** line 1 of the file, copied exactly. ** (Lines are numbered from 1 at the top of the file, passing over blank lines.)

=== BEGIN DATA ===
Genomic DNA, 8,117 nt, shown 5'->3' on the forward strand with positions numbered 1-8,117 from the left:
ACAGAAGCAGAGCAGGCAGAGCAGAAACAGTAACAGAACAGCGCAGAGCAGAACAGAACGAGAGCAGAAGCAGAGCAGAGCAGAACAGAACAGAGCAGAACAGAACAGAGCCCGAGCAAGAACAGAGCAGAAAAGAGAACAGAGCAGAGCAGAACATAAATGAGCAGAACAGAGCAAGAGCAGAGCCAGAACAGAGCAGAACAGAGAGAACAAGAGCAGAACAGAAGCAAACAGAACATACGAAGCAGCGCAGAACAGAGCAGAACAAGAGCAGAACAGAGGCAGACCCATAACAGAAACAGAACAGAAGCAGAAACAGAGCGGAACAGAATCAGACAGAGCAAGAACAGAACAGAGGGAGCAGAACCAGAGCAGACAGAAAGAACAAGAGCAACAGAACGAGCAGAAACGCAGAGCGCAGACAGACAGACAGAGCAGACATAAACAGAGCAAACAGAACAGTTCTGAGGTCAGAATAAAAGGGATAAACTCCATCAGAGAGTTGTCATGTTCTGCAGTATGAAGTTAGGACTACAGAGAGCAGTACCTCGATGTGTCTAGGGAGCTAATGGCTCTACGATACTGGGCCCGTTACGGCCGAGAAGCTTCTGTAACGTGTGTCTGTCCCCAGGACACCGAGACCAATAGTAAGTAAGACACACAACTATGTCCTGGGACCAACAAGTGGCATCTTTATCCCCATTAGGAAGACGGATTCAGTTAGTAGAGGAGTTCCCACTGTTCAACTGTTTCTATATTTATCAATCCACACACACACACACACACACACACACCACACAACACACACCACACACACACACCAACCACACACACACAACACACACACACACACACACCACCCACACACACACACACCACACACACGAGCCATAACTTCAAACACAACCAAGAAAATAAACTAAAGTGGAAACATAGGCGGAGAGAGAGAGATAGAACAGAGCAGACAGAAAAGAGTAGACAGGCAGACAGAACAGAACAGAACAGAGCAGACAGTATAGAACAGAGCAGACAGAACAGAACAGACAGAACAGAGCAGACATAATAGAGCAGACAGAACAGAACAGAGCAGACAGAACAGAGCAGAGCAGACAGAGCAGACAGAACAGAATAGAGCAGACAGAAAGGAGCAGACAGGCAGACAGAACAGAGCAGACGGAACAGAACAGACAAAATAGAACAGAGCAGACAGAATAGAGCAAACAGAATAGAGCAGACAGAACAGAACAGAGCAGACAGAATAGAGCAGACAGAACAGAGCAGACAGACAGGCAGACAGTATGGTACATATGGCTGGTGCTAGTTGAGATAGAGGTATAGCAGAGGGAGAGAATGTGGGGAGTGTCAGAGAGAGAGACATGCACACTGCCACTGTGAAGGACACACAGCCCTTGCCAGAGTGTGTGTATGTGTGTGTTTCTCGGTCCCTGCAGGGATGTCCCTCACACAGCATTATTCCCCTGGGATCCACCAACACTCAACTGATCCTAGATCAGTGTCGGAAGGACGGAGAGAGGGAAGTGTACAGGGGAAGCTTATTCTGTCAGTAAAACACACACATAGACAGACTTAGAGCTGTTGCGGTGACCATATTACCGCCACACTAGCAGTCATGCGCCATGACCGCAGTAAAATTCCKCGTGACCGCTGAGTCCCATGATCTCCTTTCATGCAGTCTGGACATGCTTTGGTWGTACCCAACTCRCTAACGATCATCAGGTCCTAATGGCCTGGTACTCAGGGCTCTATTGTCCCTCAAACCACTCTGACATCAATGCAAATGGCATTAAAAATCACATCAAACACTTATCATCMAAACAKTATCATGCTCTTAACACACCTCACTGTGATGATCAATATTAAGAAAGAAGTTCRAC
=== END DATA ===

Genomic DNA, 8,117 nt, shown 5'->3' on the forward strand with positions numbered 1-8,117 from the left: